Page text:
- Weather: displays the weather forecast for the upcoming days.
- Zen Space: an app designed to help you eliminate distractions and focus on what matters. Its two features, Deep Zen and Light Zen, automatically silence all notifications for a set amount of time, to help you give your undivided attention to what you’re doing, not your phone.
While I do like the realme UI overall, and I do appreciate the multitude of customization options, I’m not a fan of the company’s approach to bundled apps. On one hand, it’s nice to see that when configuring the smartphone for the first time, the user can choose what additional apps are to be installed. On the other hand, there are so many bundled apps that are preinstalled without giving you the choice to decline them… Unfortunately, no matter how you look at it, the realme 11 Pro+ 5G is an Android phone filled with bloatware.
Now that you know what the realme 11 Pro+ 5G smartphone has to offer in terms of design, specs, camera quality, software, and overall user experience, let’s take a more in-depth look at its performance. For that, we need benchmarks:
I began benchmarking the realme 11 Pro+ 5G with Geekbench. In the tests offered by this app, the smartphone got a Single-Core score of 932 points and a Multi-Core score of 2401 points. The GPU Compute scores were 2399 for OpenCL and 2400 for Vulkan. These results tell the story of a mid-range smartphone with a performance similar to other mid-range Android devices, such as the Samsung Galaxy A34 5G, Redmi Note 12 Pro, Xiaomi Mi 11 Lite, or Google Pixel 4.
The second app I used for benchmarking the realme 11 Pro+ 5G was 3DMark. In the Wild Life test, the smartphone scored 2301 points, while in Sling Shot, it got 5189 points. While not formidable, these scores show that it can run casual games without any kind of issue. You can get good framerates in higher-end games too, albeit with some compromises in terms of graphics quality settings.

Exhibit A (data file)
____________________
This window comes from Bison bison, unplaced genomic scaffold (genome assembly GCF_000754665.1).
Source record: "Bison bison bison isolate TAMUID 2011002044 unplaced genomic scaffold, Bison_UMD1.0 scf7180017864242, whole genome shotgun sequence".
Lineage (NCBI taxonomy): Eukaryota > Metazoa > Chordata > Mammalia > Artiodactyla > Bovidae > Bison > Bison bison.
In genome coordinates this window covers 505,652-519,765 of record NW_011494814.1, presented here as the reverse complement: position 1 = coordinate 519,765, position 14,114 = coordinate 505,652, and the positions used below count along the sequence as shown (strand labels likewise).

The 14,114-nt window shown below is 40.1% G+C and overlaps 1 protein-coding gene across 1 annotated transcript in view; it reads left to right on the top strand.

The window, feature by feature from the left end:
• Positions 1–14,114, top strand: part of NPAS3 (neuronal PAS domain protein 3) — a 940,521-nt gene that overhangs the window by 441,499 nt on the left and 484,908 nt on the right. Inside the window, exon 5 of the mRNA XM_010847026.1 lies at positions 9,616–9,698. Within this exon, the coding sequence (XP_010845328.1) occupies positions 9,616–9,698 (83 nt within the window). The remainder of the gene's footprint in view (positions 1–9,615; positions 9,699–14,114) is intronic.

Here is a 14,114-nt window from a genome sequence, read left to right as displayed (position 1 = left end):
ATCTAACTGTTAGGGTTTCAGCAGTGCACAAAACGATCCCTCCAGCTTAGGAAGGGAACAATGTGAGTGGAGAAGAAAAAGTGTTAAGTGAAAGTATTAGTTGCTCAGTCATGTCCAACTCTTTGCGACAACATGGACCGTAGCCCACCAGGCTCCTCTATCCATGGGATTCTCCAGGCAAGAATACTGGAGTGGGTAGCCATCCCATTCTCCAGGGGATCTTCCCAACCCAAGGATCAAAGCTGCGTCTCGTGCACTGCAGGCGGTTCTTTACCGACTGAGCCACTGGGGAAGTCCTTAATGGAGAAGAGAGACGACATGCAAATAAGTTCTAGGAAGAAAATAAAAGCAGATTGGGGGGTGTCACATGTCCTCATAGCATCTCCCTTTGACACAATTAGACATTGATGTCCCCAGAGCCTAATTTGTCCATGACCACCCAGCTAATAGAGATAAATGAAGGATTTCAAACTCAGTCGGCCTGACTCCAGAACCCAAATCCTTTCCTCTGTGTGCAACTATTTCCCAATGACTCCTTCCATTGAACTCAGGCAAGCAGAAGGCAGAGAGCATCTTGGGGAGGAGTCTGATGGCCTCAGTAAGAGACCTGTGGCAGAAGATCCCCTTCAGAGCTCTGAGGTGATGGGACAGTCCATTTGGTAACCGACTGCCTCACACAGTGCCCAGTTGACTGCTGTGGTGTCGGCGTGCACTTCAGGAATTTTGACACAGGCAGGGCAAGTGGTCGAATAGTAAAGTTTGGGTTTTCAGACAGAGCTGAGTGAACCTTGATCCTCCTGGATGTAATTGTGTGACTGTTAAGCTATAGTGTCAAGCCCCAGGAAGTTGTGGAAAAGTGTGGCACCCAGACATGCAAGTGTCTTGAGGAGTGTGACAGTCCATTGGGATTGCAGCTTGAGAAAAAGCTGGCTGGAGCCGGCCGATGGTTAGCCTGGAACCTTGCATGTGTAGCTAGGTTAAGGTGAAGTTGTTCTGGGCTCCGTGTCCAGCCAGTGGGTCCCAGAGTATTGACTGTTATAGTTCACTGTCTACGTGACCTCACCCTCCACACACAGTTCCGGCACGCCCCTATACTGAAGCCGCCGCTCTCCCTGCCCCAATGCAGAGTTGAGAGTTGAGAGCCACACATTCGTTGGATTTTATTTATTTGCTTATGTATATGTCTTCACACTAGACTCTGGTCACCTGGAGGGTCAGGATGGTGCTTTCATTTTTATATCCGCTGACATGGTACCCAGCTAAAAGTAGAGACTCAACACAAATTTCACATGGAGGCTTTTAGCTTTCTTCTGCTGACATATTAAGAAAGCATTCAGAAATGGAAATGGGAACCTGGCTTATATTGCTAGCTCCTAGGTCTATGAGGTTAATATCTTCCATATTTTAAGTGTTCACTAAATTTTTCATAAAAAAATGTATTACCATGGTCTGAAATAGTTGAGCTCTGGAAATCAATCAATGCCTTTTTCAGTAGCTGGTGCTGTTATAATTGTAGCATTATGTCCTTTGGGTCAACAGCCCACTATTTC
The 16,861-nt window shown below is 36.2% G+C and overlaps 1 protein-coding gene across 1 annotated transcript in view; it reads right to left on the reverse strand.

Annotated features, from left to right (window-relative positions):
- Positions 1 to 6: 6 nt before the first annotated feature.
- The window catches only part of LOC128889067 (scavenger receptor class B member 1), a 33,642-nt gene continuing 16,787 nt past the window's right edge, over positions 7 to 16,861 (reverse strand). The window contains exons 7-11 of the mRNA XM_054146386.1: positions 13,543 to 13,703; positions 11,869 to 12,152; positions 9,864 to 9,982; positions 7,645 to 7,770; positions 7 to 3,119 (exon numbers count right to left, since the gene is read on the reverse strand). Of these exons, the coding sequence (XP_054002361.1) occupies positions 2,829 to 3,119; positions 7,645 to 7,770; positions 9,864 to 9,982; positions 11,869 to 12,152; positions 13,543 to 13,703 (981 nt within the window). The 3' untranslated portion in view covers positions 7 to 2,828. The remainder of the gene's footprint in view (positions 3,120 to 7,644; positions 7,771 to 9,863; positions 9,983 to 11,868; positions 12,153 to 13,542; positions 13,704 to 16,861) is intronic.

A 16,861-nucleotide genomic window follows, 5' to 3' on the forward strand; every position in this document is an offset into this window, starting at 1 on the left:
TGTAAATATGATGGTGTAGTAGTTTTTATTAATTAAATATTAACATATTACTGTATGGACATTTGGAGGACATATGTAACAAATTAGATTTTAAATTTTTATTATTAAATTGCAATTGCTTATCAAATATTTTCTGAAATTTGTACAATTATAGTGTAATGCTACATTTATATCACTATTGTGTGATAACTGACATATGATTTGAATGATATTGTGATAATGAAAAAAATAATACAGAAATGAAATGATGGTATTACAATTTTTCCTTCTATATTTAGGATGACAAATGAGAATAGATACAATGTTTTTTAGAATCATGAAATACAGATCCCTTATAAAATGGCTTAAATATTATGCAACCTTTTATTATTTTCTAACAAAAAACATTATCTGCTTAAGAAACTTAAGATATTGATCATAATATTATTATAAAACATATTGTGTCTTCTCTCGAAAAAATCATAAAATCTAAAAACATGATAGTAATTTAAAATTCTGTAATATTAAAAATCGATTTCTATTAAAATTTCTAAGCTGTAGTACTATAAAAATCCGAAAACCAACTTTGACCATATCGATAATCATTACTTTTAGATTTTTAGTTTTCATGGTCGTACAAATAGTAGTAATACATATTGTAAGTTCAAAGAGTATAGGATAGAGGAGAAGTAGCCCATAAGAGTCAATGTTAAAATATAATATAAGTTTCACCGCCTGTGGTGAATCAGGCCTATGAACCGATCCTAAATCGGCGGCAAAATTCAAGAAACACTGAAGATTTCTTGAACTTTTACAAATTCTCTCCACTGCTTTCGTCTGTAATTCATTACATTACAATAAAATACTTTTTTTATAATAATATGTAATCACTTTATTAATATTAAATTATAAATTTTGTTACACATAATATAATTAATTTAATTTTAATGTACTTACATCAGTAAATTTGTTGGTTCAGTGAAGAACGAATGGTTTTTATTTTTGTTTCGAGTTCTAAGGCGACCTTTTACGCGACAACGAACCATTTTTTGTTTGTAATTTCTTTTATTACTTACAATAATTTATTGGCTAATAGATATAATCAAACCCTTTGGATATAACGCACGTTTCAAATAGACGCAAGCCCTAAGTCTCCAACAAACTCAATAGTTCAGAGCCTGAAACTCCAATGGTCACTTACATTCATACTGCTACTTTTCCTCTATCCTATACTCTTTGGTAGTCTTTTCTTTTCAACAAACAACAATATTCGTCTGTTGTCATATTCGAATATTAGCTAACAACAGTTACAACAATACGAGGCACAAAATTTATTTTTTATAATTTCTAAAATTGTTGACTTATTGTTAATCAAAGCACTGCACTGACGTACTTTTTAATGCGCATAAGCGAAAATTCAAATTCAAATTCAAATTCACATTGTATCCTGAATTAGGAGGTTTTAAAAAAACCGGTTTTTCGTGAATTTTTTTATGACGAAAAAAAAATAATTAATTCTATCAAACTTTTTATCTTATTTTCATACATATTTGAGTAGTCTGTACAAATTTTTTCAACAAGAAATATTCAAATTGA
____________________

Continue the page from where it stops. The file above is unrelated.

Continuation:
I continued with running PCMark for Android, a benchmarking app that evaluates the daily performance of the smartphone and can also give you an accurate insight into the battery life you should expect in real-world situations. The realme 11 Pro+ 5G got an excellent score of 14099 points in the Work 3.0 performance test and an impressive result in terms of autonomy: almost 15 hours!
The last aspect I checked was the wireless performance of the realme 11 Pro+ 5G. Though my mobile subscription plan doesn’t include 5G, I did test the smartphone’s speed when connected to a Wi-Fi 6 network with an internet connection of 1 Gbps. Ookla’s Speedtest app measured a download speed of 636 Mbps and an upload speed of 322 Mbps, which are top-notch results for a mobile device like this smartphone. Speedtest also showed that the realme 11 Pro+ 5G would have no issues streaming videos and movies in 4K resolution.
The results of the benchmarks indicate the realme 11 Pro+ 5G is an impressive mid-range smartphone that delivers solid levels of performance. It does great in productivity tasks and handles casual gaming without issues. For more demanding games, you might need to set a lower resolution or accept a trade-off in terms of graphics quality, but still, they can run well. And last but not least, the battery life of the realme 11 Pro+ 5G is quite exceptional and will easily keep you going for at least one, if not two days before having to charge it.
Now you know more about the realme 11 Pro+ 5G: what impressions it’s left me, how it performs in real-life, what its cameras can do, and what the benchmarks say about its performance. What’s your opinion about it? Do you intend to buy a realme 11 Pro+ 5G? What other smartphones are you comparing it with? Let me know what you think in the comments section.